What are Amber Smart-Wines?

In Georgia, the cradle of European winemaking, amber describes white wines which are fermented and produced in the traditional manner in so-called Qvevris (amphorae) with the must. This traditional wine style inspired a modern wine movement which spread throughout all winegrowing countries. This movement is characterised by nothing less than a complete rethink on the part of winegrowers who have dared to approach the preparation of wines free of any dogmas and in a radically different manner.


A new movement

It is so diverse, young and dynamic that it defies any generally valid definition. It covers various wine styles, which are described among other things using the terms orange, raw or natural - albeit these terms are also not definitively or clearly defined. This development process continues apace and through learning from one another and through people’s own experiences leads to ever newer approaches. The majority of those winemakers who concern themselves with these traditional vinification techniques are also advocates of bio-organic or bio-dynamic viticulture. It is only logical that grapes that are produced in this manner are further processed in an equally gentle manner.
The product we know as ‘wine’ is just an intermediary product during its transformation from sugar to vinegar via alcohol. The alcoholic fermentation conserves aromas in a temporarily stable state.

The attempt to retain this state as authentically as possible is something the majority of wine-growers attempt to achieve. Those who have joined this movement, whether consciously or not, do it without the technical cellar aids that have become very popular; hence these types of grape juices or wines are frequently

  • processed without sulphur;
  • spontaneously fermented, in the case of white wines frequently with the must;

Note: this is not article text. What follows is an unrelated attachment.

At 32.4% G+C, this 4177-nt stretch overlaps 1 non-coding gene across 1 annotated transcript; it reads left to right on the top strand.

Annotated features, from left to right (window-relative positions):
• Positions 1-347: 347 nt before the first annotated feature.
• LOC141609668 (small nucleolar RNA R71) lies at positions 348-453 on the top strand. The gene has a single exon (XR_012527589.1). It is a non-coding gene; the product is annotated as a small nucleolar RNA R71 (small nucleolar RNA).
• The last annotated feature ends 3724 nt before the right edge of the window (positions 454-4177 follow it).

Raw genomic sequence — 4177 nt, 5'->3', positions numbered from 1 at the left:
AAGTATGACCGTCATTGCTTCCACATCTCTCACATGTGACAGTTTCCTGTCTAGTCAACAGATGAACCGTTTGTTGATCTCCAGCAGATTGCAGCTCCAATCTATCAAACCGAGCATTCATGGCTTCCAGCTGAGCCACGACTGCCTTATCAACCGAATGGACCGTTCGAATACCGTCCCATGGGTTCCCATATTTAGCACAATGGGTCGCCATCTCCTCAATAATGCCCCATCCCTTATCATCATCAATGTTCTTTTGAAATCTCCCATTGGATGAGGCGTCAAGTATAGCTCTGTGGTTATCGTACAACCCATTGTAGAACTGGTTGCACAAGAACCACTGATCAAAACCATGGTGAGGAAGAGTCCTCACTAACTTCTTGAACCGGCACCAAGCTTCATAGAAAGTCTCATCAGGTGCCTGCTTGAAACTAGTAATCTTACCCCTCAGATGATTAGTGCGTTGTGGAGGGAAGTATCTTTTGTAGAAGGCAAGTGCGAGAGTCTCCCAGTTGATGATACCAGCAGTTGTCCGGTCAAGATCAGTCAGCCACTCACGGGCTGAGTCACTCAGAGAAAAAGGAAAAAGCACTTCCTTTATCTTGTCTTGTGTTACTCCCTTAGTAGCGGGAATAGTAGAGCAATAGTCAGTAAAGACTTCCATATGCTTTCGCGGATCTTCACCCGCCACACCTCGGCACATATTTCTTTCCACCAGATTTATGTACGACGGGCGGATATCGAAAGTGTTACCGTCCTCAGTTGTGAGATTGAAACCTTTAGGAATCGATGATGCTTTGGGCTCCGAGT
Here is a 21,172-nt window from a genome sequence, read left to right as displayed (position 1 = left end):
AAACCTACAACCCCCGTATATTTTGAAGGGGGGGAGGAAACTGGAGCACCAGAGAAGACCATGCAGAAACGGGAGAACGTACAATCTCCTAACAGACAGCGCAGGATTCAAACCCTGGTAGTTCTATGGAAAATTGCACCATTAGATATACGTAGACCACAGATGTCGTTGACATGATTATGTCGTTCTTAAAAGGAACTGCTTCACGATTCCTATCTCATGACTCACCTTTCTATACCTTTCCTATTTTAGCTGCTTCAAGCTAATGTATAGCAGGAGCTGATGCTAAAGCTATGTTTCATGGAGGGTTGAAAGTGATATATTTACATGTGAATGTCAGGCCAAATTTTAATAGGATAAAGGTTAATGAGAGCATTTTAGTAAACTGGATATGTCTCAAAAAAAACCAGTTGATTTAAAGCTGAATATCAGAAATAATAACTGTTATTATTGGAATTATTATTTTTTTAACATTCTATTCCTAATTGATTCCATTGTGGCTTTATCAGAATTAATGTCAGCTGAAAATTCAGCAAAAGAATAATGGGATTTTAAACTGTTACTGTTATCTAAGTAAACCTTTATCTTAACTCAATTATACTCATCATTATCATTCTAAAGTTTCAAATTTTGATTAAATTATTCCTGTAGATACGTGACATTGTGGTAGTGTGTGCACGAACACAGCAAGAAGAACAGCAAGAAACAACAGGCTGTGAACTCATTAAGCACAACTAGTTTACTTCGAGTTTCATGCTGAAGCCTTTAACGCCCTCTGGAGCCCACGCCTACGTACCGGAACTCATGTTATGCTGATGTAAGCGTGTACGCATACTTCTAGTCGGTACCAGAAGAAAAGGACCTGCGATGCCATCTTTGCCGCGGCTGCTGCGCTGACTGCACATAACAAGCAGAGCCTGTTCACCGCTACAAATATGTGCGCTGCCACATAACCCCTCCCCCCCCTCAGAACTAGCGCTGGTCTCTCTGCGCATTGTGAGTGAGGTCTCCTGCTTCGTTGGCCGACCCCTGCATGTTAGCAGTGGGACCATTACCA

• bottled unfiltered or without being clarified.

One of the masterminds of this movement, Prof. Rainer Zierock, went as far as bringing the young wine in the wooden crate back into the vineyard for one or several years so that it would then, whilst exposed to wind and weather, ripen towards its full maturity.

Amber encompasses all those wine products offered by Smart-Wines that function in accordance with bio-organic or bio-dynamic principles.


We wish to really emphasise the fact that Amber does not perform any evaluation of the wines based on their quality but merely should facilitate a clear distinction between our conventional partners and those partners who produce bio-organic or bio-dynamic wines (including those who are starting to adapt towards these methods).


What do our wineries have in common?

The wineries of our portfolio running under the Amber name, work according to clearly defined bio-dynamic and bio-organic methods and have had themselves certified as such or are in the process of becoming certified. They belong to the traditional organic organisations of their country and the independent organic associations, such as Fred Loimer who belongs to the “respect-BIODYN” group.


Other producers rank among the bio-dynamic pioneers of their region such as Elisabetta Foradori in Trentino or Tenuta di Valgiano in Tuscany, who cooperative to a key extend in the production of cellar guidelines of their association (Demeter Italia). Or Corte Sant’Alda, the first Demeter-certified winery in the Valpolicella region.


The one thing all these winemakers have in common is the fact that their wines rank among the recognised best wines of their respective region, and this was before they even had any organic certification. In spite of these merits they have proceeded and are proceeding in their work, in a cosmopolitan and curious manner, and hone the quality of their wines.


We can also adopt a different approach